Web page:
|Crutcher, Frankie - Montana State University|
|Bell, Alois - Al|
|Stipanovic, Robert - Bob|
|Nichols, Robert - Cotton, Inc|
Submitted to: Journal of Agricultural and Food Chemistry
Publication Type: Peer Reviewed Journal
Publication Acceptance Date: 4/10/2017
Publication Date: 5/24/2017
Citation: Crutcher, F., Puckhaber, L.S., Bell, A.A., Liu, J., Duke, S.E., Stipanovic, R.D., Nichols, R. 2017. Detoxification of fusaric acid by the soil microbe Mucor rouxii. Journal of Agricultural and Food Chemistry. 65(24):4989-4992.
Interpretive Summary: A highly pathogenic strain of cotton wilt pathogen Fusarium oxysporum f. sp. vasinfectum has been identified in California. This strain, unlike the traditional less pathogenic strains previously found in the U.S., causes severe disease even in the absence of nematode, and thus poses a wider threat to cotton production as more than 50% of cotton in the U.S. is grown on heavy alkaline soils. This strain produces very high levels of fusaric acid that is highly toxic to cotton plants and helps the pathogen to compete with other microbes in the soil. Finding a mechanism to detoxify fusaric acid may provide a tool to control this new pathogen. We screened soil and lab strains of microbes and identified a stain of Mucor rouxii which was highly resistant to fusaric acid and efficiently converted it to 8-hydroxyfusacic acid. Tests on cotton indicated that the conversion product is significantly less toxic than fusaric acid. Genes responsible for this conversion may be used to enhance fusaric acid resistance of biocontrol agents to effectively manage this new strain of pathogen.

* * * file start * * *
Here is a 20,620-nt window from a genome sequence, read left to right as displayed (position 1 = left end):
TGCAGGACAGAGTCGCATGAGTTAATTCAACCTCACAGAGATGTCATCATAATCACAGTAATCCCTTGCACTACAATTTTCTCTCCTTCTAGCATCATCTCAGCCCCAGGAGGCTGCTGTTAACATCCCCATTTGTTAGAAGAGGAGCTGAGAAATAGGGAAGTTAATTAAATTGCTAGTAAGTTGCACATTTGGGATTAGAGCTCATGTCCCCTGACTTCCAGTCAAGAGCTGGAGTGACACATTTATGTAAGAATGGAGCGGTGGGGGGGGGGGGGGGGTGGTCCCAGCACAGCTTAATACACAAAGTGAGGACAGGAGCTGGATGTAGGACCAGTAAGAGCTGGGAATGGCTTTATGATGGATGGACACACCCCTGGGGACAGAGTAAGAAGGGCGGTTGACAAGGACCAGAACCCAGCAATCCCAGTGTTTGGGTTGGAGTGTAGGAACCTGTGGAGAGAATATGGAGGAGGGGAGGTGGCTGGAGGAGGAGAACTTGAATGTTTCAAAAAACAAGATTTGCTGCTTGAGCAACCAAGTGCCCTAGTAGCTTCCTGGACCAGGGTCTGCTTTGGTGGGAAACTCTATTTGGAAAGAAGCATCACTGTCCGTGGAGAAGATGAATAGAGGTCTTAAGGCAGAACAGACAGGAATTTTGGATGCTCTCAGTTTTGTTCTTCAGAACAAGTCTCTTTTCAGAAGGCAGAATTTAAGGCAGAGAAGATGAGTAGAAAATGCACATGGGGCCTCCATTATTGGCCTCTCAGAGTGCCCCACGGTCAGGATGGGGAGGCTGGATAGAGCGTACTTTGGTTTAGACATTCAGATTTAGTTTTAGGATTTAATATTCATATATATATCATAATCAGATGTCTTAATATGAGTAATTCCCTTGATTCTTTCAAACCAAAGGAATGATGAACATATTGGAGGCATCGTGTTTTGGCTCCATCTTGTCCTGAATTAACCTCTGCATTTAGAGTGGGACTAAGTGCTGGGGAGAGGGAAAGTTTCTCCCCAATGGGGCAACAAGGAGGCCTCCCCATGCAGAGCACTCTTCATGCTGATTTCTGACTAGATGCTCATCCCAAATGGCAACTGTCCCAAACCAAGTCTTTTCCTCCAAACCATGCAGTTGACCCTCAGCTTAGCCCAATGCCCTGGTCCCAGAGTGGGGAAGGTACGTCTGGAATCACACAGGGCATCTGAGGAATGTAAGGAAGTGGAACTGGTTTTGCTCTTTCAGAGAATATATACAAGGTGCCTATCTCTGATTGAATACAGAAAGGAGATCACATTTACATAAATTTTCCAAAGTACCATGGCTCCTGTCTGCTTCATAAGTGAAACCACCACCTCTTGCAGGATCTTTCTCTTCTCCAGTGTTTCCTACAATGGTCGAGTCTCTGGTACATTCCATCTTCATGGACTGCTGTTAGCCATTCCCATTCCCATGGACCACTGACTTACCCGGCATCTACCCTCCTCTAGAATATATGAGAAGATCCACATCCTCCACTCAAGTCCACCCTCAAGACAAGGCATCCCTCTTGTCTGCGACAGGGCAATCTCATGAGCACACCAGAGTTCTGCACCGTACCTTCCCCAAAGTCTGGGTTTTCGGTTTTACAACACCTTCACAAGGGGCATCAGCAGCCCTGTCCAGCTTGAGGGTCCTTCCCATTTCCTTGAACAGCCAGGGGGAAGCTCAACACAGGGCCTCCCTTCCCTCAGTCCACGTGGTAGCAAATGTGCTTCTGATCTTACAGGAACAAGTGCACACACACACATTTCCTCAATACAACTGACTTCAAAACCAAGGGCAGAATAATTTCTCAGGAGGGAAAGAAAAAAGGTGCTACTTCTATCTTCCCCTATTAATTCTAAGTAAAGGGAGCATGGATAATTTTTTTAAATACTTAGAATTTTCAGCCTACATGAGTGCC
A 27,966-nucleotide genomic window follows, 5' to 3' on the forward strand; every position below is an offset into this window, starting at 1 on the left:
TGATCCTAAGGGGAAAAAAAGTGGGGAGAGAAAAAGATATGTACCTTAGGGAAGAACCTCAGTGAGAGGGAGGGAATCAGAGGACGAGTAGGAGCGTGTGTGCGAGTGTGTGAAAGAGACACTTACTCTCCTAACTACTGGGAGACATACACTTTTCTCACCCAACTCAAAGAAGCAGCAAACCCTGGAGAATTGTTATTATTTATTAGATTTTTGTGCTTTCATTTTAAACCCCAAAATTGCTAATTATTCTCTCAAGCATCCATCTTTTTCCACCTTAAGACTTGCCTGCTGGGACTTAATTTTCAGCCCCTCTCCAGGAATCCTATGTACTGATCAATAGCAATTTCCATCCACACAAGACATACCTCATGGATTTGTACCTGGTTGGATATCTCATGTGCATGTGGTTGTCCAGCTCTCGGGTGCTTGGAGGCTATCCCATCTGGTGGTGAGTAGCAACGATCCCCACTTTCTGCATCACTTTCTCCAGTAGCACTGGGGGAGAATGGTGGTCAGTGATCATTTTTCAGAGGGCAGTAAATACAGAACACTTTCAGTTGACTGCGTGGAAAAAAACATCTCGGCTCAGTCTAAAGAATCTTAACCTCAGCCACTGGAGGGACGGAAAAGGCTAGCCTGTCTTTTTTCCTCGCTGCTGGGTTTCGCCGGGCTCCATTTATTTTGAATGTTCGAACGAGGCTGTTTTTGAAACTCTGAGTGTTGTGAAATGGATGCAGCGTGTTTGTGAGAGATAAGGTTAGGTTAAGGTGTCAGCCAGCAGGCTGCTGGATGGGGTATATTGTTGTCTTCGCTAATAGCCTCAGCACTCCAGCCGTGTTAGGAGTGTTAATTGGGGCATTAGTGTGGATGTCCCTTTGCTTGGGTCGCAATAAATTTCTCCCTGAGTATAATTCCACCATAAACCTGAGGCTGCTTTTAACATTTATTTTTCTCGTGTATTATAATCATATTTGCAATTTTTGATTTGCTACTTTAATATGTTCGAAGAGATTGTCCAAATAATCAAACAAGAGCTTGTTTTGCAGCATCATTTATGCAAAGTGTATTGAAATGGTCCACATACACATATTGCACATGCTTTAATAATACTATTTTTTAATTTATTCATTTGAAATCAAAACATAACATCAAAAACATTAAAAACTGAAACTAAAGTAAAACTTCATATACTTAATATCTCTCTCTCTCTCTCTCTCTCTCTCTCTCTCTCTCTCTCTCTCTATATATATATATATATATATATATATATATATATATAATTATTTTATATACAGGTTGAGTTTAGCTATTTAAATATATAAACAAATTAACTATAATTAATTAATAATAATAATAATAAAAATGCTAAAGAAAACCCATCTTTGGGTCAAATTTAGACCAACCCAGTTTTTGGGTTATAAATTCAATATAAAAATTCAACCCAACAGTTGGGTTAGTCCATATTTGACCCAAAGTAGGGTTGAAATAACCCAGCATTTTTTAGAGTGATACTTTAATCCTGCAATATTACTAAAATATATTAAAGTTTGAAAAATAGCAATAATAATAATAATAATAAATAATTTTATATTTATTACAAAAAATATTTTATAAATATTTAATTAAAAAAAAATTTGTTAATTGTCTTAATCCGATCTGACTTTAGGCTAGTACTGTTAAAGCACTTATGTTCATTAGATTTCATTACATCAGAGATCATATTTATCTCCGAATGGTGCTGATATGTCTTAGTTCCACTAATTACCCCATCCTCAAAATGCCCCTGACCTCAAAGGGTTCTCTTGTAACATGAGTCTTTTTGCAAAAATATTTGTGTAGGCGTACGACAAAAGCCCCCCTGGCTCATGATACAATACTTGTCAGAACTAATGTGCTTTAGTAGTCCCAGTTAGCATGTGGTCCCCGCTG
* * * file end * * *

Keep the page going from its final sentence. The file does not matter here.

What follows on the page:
Technical Abstract: An unusually aggressive biotype of the root rotting pathogen of cotton, Fusarium oxysporum f. sp. vasinfectum (Fov), has been identified in the Western Hemisphere in some cotton fields in California. This pathogen produces copious quantities of the plant toxin fusaric acid (5-butyl-2-pyridinecarboxyylic acid) compared to isolates of Fov indigenous to the US. Fusaric acid is a general toxin that debilitates the plant and helps the pathogen survive in the soil. We have identified a laboratory strain of Mucor rouxii that converts fusaric acid into 8-hydroxyfusaric acid. The latter compound is significantly less phytotoxic to cotton as determined in a leaf bioassay. Based on this and other bioassays of hydroxylated butyl-2-pyridinecarboxylic acids, it appears that these fusaric acid metabolites effect a general detoxification. Genes that cause this conversion may be useful in developing biocontrol agents to manage this pathogen.